But, duhhh, they were always right. “Do less” was almost always the key to moving from technical accomplishment to musical performance. Doing less opened the door to personal interpretation and flair, it made the difficult appear effortless, and allowed a far greater amount of collaboration with our fellow performers. Instead of “do less,” our momentarily Buddha-like teachers may as well have said, “release your physical body and release your ego.” “Do less” was always an epic turning point.
So, what can everyone take away from the magical though initially infuriating moment that is the transformative “do less”? First, let’s look at how the musician arrives at that moment. The musician toils first. Years of training carve the physical body into a playing machine, able to conquer almost any obstacle. Endless days, weeks, months in the practice room build technical mastery for the specific piece at hand. Hours upon hours of listening to recordings, analyzing the score, and reading about the work in question lead to an informed, accurate interpretation.
In essence, the musician does all the heavy lifting to grind it out before showing up to have their brilliant teacher tell them not to undo their work, but to allow it all to sink beneath the surface, to become the rich earth from which theirperformance, their interpretation will now grow.
Prior to my almost-wrong-turn moment this morning, I was reflecting on this idea of “do less.” It’s come up for me a lot lately. In tackling digestive challenges or bad eating habits, simply go back to basics. Eat natural foods, simply prepared. Do less. In addressing unhealthy skin or hair, reduce the number of products used and the frequency of interference. Do less. Feel like you never have anything to wear? Pull out the twenty things you wear the most and put everything else out of sight. Do less. It works goddamn everywhere.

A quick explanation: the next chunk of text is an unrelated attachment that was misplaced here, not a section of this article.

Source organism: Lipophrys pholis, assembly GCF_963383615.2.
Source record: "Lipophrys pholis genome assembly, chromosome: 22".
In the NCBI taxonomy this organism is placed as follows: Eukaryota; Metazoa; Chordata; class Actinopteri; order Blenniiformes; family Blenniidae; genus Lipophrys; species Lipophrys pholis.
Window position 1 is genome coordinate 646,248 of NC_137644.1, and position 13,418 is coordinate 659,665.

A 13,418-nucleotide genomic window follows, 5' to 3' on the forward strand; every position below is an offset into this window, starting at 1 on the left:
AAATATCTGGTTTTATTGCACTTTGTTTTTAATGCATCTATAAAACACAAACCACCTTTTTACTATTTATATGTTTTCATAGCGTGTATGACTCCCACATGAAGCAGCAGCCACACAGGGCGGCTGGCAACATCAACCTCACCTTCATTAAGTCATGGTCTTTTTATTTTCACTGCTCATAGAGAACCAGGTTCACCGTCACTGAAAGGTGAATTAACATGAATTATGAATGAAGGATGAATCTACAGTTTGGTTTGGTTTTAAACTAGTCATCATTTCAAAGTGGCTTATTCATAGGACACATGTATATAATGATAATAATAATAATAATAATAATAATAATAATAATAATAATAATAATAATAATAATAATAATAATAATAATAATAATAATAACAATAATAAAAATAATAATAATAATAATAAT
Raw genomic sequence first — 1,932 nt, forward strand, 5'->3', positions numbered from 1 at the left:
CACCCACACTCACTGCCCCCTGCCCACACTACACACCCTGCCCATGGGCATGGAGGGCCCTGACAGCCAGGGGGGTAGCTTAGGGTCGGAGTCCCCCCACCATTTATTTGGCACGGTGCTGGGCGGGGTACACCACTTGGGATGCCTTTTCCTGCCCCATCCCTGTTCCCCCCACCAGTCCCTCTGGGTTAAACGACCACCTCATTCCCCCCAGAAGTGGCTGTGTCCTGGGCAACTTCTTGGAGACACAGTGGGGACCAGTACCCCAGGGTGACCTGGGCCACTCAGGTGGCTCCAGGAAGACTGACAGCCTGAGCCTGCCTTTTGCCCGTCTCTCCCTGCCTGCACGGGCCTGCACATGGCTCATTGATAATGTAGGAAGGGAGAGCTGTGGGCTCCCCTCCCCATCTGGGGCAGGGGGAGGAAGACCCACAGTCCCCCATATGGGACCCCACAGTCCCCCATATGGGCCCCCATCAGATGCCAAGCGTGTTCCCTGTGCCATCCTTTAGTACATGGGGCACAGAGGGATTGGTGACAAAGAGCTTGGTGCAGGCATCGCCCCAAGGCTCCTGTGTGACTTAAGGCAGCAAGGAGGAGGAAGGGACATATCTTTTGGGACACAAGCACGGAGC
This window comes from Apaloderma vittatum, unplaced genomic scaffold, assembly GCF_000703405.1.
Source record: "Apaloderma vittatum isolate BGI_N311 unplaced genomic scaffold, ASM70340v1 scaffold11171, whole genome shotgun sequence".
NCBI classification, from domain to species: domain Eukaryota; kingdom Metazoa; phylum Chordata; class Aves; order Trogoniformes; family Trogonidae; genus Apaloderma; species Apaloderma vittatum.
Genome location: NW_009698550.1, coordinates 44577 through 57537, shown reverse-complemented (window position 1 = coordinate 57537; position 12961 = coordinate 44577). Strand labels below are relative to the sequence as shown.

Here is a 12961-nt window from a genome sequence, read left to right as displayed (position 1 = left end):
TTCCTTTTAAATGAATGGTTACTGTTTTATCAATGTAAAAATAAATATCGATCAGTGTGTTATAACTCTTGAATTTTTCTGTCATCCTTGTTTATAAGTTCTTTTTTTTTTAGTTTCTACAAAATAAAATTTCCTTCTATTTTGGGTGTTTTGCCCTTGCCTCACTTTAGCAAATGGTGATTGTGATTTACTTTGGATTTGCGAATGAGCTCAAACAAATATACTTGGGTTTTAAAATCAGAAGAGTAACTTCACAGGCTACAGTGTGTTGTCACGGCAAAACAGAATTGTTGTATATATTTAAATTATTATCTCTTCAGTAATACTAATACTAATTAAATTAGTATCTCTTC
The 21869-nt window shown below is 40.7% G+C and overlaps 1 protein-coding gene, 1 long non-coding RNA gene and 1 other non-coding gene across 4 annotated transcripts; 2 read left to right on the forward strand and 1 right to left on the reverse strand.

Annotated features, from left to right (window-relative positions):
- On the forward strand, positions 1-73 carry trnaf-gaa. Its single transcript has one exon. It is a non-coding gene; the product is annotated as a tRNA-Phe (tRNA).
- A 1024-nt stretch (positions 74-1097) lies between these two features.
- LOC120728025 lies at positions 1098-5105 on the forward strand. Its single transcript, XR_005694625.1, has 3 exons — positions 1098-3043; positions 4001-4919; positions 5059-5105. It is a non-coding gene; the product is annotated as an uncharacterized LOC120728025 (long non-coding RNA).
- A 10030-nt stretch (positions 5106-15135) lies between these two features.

But, BUT, my friends… what does the musician teach us about not just doing less, but doing less transformatively? Let’s use the clothing example. IF you pull a capsule from what you already wear, I guarantee you will feel less overwhelm and find yourself more satisfied with your outfits each day. But what will really get you to the magical tipping point of “doing less” transcendence is if that pull emerges from time spent reflecting on personal image, best colours, objectives, values, wants and needs. If the items that are in the closet are of high quality from slow and mindful shopping, chances are there are going to be more exceptional winners when you’re ready to “do less.” If the soil is rich, the flower will bloom brighter, healthier, and more vibrant than if the work hadn’t gone in before it was planted.
Which brings me back to my own “do less” moment today. Rather than continue to push, to till the soil of my home and my life here over the weekend by doing, doing, doing, I stepped back and realized how incredibly rich it already was. I had already done so much heavy lifting that I just didn’t need to lift for a while. I delighted in my beautiful home and my beloved home life. I gardened, I read, I napped, I watched tennis, I went to the farmer’s market, I ate fresh carrots and strawberries, I fell asleep in the armchair in our livingroom… and I finished this blog post. The *productivity continues, because beautiful soil has already been nourished for all these things, and rather than continue to fuck with it, I’ve decided to watch the garden bloom.
So, on this beautiful Labour Day weekend, I invite you to ask yourself: what areas of your life have already been so richly tended to that “doing less” may be the key to blooming more brightly? I think you’ll be pleasantly surprised (and, like me, relieved).
Cheers to a wonderful weekend, everyone!